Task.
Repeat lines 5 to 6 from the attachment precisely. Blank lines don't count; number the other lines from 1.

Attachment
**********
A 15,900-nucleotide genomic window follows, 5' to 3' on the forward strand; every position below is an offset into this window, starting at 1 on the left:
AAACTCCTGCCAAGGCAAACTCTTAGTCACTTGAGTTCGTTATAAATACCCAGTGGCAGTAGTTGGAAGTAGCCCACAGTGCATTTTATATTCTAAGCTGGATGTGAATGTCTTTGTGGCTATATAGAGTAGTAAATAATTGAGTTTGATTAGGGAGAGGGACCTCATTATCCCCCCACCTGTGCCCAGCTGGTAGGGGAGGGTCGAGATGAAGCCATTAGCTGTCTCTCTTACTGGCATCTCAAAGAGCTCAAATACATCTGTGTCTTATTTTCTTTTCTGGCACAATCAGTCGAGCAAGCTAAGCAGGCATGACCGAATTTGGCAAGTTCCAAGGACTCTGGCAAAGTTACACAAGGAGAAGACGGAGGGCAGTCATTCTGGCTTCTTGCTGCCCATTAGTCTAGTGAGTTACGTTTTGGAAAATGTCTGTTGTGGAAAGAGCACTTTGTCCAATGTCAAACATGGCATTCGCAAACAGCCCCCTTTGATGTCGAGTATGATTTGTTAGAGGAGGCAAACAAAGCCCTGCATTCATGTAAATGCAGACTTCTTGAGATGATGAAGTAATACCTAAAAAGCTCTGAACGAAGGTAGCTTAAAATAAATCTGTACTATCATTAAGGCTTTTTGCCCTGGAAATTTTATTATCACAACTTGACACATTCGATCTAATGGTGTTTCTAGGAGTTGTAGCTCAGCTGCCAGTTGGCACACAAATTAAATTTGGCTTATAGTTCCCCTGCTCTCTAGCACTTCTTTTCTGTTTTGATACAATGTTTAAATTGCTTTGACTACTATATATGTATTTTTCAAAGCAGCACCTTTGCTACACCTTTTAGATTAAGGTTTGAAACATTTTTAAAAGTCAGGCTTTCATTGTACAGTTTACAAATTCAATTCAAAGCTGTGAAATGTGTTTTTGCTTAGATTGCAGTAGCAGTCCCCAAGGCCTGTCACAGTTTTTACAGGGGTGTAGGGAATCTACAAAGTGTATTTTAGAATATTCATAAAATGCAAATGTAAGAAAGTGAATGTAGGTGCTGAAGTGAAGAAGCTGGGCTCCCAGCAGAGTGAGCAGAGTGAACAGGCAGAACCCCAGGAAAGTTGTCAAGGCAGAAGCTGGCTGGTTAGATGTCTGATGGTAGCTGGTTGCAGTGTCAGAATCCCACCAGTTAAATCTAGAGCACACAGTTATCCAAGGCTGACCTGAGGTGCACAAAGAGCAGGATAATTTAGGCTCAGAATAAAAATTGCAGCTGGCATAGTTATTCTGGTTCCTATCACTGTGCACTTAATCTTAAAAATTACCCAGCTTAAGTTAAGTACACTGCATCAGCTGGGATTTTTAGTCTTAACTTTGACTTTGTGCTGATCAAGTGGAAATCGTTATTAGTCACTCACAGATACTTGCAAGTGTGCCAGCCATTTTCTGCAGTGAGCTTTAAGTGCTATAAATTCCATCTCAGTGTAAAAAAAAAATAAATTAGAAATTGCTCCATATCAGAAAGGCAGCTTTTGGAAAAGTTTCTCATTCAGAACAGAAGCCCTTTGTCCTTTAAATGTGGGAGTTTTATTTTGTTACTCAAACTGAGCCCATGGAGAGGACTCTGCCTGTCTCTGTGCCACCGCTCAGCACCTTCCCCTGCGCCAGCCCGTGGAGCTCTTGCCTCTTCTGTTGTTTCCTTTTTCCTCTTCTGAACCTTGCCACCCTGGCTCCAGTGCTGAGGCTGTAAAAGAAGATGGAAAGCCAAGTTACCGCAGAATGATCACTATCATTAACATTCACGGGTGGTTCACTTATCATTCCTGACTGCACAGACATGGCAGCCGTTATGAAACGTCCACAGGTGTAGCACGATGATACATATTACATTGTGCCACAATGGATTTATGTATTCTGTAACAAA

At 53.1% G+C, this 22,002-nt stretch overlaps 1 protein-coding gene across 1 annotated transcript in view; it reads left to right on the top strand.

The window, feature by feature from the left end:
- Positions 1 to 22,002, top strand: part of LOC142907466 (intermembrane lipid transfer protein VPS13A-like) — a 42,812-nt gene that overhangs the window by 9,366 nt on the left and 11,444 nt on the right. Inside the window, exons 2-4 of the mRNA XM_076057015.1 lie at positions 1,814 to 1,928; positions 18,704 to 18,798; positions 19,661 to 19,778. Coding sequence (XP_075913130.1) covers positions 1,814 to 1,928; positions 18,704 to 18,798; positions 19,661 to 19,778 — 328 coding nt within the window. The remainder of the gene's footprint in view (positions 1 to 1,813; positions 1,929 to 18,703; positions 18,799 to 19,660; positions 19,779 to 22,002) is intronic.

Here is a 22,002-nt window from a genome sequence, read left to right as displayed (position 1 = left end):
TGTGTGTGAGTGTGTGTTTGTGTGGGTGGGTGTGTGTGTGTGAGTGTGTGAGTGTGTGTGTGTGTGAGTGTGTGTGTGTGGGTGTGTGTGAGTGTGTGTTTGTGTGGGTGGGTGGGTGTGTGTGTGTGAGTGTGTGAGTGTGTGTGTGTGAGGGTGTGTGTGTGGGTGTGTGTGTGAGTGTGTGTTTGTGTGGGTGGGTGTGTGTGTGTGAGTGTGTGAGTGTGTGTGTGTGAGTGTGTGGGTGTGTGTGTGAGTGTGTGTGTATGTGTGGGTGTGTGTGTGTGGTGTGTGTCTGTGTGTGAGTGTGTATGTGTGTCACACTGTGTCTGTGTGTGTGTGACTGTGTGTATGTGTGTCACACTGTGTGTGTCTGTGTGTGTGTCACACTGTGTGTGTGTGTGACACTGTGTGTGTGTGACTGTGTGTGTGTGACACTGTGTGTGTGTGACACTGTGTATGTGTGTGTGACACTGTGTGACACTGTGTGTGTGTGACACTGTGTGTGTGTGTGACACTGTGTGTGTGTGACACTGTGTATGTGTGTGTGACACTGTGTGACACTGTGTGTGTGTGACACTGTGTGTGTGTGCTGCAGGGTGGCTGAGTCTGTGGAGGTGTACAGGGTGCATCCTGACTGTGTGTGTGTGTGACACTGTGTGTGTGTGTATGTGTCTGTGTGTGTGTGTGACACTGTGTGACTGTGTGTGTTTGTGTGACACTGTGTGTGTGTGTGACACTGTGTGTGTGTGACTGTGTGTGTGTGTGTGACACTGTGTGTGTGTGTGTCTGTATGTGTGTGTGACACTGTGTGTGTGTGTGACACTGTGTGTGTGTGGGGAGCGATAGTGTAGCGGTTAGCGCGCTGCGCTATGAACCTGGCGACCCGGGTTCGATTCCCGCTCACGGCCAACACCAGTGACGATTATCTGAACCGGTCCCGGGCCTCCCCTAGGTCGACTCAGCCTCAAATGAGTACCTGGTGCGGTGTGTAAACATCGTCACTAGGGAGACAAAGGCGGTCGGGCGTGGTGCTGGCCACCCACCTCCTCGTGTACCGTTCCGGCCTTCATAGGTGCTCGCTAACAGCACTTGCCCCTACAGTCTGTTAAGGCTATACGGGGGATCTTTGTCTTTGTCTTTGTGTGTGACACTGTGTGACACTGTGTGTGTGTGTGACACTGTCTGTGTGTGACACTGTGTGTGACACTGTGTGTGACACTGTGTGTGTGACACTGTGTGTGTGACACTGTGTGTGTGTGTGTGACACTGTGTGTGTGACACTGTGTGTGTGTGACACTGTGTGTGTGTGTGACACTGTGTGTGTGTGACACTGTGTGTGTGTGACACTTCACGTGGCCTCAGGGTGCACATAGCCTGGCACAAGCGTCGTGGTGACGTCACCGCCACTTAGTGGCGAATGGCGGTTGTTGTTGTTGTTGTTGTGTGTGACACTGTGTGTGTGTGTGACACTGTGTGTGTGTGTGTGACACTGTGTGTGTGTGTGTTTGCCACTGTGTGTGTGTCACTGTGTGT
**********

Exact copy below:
- Positions 1 to 22,002, top strand: part of LOC142907466 (intermembrane lipid transfer protein VPS13A-like) — a 42,812-nt gene that overhangs the window by 9,366 nt on the left and 11,444 nt on the right. Inside the window, exons 2-4 of the mRNA XM_076057015.1 lie at positions 1,814 to 1,928; positions 18,704 to 18,798; positions 19,661 to 19,778. Coding sequence (XP_075913130.1) covers positions 1,814 to 1,928; positions 18,704 to 18,798; positions 19,661 to 19,778 — 328 coding nt within the window. The remainder of the gene's footprint in view (positions 1 to 1,813; positions 1,929 to 18,703; positions 18,799 to 19,660; positions 19,779 to 22,002) is intronic.

Here is a 22,002-nt window from a genome sequence, read left to right as displayed (position 1 = left end):